Federal Reserve Sued Over Swipe Fee Reform

The National Retail Federation, the Food Marketing Institute, the National Association of Convenience Stores and retailers Boscov’s and Miller Oil filed a lawsuit in the U.S. District Court in Washington Tuesday saying the Federal Reserve failed to follow key requirements of a 2010 law when it adopted a flawed cap on debit card swipe fees that took effect this fall.

The plaintiffs say the failure has allowed big banks to continue charging unjustifiably high swipe fees and has discouraged price competition among credit card networks.

“The Federal Reserve was required by law to come up with swipe fees that were ‘reasonable’ and ‘proportional’ but what we got were neither,” NRF senior vice president and CEO general counsel Mallory Duncan said in a statement released by NRF. “Instead, the Fed allowed themselves to be influenced by the very banks they are supposed to regulate and raised the originally proposed cap to include expenses the law said were not allowed.”

In doing so, Duncan said the Fed gave away half the savings that could have been seen by merchants and their customers. We want them to go back and follow the law this time.

“Rather than following the law, it’s almost as if the banks and the Fed were working hand-in-glove to block the genuine competition and common-sense price reductions Congress directed,” Duncan said. “The Fed’s regulations have blunted the competition that would have made greater savings possible.”

The regulations, which took effect Oct. 1, have also led to an increase in swipe fees for some small-ticket purchases, the lawsuit says.

The Dodd-Frank Wall Street Reform and Consumer Protection Act of 2010 required the Federal Reserve to set guidelines that would result in debit card swipe fees that are “reasonable” and “proportional” to banks’ costs in processing debit card transactions. Financial institutions with less than $10 billion in assets were exempt.

The Fed said in December 2010 that it had determined that it costs banks an average 4 cents to process a debit transaction, and proposed that the fees be capped at no more than 12 cents per transaction – triple banks’ actual cost. After intense lobbying by banks and the card industry, however, final regulations adopted in July 2011 set the cap at more than five times the actual cost – 21 cents plus 0.05% of the transaction and, in most cases, an additional 1 cent for fraud prevention.

While the Dodd-Frank law said the Fed could consider the incremental costs of acquiring, clearing and settling each transaction and specifically prohibited any other expenses from being used to inflate those costs, the lawsuit alleges that the Fed – under pressure from the banks and card industry – included costs that were barred by the law. Doing so has deprived merchants and their customers of the full extent of the swipe fee relief to which they were entitled.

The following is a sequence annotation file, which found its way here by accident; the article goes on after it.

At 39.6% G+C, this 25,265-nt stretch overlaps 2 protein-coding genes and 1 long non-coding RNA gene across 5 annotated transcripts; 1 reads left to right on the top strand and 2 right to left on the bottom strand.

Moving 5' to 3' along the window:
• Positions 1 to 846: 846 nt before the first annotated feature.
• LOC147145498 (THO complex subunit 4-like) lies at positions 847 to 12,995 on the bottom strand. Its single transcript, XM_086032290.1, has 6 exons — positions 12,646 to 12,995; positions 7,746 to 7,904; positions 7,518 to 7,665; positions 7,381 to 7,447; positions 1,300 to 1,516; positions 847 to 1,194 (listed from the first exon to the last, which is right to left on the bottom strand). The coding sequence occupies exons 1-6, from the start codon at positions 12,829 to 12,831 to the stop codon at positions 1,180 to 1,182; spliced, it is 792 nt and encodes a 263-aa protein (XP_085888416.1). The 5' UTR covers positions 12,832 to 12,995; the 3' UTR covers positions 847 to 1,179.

The approximate 21-cent cap would lower swipe fees for most purchases, which averaged 44 cents but could range as high as several dollars under the previous formula of 1% to 2% of the transaction amount. This fall, however, both Visa and MasterCard announced that they would charge the maximum amount even on small-ticket transactions the card industry previously processed profitably for as little as 6 cents to 8 cents. The move would severely impact many members of NRF’s National Council of Chain Restaurants division, whose transactions often amount to only a few dollars.

“Congress passed this law to cap swipe fees but the banks have turned a ceiling into a floor and raised fees dramatically higher for quick-service restaurants across the nation,” NCCR Executive Director Rob Green said. “This clearly was not the intent of Congress.”

The plaintiffs also said that the Fed’s final rules discourage competition among debit card networks. In order to establish a competitive market between networks such as NYCE, Pulse and Plus as well as the Visa and MasterCard networks, the law required that merchants be given a choice of two networks on every transaction. Under the Fed’s final regulations, however, banks can limit their cards such that merchants may never have a choice of networks. The lack of competition will allow the dominant networks to continue increasing their fees.

“The proposed rules followed the law, but the Federal Reserve Board changed its view of the law midcourse and without justification when issuing the final rules,” Doug Kantor, a partner at the Washington law firm of Steptoe and Johnson and lead counsel in the lawsuit, said in a statement. “Not only did the final version fail to introduce competition, it provided a loophole for the big banks to exploit and actually increase some fees. The Fed’s job was to implement the law as written and it did not do that.”

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